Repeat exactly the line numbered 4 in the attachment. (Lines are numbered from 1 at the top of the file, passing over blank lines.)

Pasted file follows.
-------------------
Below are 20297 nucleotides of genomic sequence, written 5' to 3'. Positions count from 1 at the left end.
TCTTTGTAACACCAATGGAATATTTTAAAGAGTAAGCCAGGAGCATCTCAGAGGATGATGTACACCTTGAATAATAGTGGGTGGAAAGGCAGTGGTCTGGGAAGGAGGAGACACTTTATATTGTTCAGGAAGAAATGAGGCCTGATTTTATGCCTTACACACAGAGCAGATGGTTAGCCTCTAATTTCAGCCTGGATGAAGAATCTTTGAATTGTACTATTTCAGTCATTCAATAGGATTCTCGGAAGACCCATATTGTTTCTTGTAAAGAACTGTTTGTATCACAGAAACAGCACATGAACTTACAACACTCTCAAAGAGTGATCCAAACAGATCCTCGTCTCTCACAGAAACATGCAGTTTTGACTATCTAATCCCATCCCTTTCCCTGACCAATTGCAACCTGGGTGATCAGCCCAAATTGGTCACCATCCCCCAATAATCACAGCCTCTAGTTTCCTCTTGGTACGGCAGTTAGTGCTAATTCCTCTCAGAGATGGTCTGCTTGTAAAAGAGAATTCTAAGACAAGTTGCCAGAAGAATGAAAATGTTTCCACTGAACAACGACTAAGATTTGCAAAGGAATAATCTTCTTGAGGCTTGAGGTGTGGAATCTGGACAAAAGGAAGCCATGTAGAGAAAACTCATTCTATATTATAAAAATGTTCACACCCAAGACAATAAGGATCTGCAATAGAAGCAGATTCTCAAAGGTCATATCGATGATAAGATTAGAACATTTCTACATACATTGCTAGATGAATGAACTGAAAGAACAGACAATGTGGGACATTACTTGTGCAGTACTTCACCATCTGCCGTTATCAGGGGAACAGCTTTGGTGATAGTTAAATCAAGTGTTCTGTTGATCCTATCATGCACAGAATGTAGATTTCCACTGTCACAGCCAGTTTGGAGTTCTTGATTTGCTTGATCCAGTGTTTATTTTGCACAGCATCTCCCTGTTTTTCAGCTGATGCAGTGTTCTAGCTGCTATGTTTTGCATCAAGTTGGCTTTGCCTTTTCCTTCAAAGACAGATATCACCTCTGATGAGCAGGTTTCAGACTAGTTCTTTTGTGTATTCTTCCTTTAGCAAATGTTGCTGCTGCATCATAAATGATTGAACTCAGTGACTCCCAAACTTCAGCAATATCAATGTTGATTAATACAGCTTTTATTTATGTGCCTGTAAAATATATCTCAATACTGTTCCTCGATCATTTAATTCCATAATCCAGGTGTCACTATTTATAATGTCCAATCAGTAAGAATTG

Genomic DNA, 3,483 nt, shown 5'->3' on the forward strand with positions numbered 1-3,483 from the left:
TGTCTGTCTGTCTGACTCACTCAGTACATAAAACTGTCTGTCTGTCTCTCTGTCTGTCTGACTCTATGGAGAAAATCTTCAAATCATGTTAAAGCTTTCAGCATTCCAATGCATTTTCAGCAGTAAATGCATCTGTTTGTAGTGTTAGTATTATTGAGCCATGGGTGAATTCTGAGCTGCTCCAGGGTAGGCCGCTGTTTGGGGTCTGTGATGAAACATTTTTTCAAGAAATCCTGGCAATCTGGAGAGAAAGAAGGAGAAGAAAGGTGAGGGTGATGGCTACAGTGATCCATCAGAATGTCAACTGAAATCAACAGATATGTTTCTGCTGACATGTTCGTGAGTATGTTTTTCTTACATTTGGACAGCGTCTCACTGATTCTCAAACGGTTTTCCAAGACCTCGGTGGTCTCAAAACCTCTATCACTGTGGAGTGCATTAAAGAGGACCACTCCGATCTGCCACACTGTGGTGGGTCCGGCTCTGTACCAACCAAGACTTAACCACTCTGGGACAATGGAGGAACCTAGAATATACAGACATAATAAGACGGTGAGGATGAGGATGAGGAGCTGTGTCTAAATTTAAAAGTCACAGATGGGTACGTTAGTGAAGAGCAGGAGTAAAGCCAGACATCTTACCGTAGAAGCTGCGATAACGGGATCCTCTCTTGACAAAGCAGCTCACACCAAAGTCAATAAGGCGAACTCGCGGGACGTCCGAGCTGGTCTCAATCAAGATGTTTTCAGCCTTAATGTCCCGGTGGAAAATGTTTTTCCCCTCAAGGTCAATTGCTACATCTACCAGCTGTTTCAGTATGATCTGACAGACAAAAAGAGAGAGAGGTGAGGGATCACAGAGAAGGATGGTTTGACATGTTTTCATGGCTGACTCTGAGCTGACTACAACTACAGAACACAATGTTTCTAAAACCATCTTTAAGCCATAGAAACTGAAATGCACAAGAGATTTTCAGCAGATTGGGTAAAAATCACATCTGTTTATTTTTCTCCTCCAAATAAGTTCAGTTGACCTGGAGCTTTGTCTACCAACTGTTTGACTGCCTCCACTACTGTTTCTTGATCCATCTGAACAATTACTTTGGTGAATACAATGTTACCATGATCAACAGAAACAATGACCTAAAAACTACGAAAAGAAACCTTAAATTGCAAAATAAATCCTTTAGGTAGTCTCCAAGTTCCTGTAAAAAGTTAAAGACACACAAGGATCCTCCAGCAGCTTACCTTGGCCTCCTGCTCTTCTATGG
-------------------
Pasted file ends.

TGTCTGTCTGTCTGACTCACTCAGTACATAAAACTGTCTGTCTGTCTCTCTGTCTGTCTGACTCTATGGAGAAAATCTTCAAATCATGTTAAAGCTTTCAGCATTCCAATGCATTTTCAGCAGTAAATGCATCTGTTTGTAGTGTTAGTATTATTGAGCCATGGGTGAATTCTGAGCTGCTCCAGGGTAGGCCGCTGTTTGGGGTCTGTGATGAAACATTTTTTCAAGAAATCCTGGCAATCTGGAGAGAAAGAAGGAGAAGAAAGGTGAGGGTGATGGCTACAGTGATCCATCAGAATGTCAACTGAAATCAACAGATATGTTTCTGCTGACATGTTCGTGAGTATGTTTTTCTTACATTTGGACAGCGTCTCACTGATTCTCAAACGGTTTTCCAAGACCTCGGTGGTCTCAAAACCTCTATCACTGTGGAGTGCATTAAAGAGGACCACTCCGATCTGCCACACTGTGGTGGGTCCGGCTCTGTACCAACCAAGACTTAACCACTCTGGGACAATGGAGGAACCTAGAATATACAGACATAATAAGACGGTGAGGATGAGGATGAGGAGCTGTGTCTAAATTTAAAAGTCACAGATGGGTACGTTAGTGAAGAGCAGGAGTAAAGCCAGACATCTTACCGTAGAAGCTGCGATAACGGGATCCTCTCTTGACAAAGCAGCTCACACCAAAGTCAATAAGGCGAACTCGCGGGACGTCCGAGCTGGTCTCAATCAAGATGTTTTCAGCCTTAATGTCCCGGTGGAAAATGTTTTTCCCCTCAAGGTCAATTGCTACATCTACCAGCTGTTTCAGTATGATCTGACAGACAAAAAGAGAGAGAGGTGAGGGATCACAGAGAAGGATGGTTTGACATGTTTTCATGGCTGACTCTGAGCTGACTACAACTACAGAACACAATGTTTCTAAAACCATCTTTAAGCCATAGAAACTGAAATGCACAAGAGATTTTCAGCAGATTGGGTAAAAATCACATCTGTTTATTTTTCTCCTCCAAATAAGTTCAGTTGACCTGGAGCTTTGTCTACCAACTGTTTGACTGCCTCCACTACTGTTTCTTGATCCATCTGAACAATTACTTTGGTGAATACAATGTTACCATGATCAACAGAAACAATGACCTAAAAACTACGAAAAGAAACCTTAAATTGCAAAATAAATCCTTTAGGTAGTCTCCAAGTTCCTGTAAAAAGTTAAAGACACACAAGGATCCTCCAGCAGCTTACCTTGGCCTCCTGCTCTTCTATGG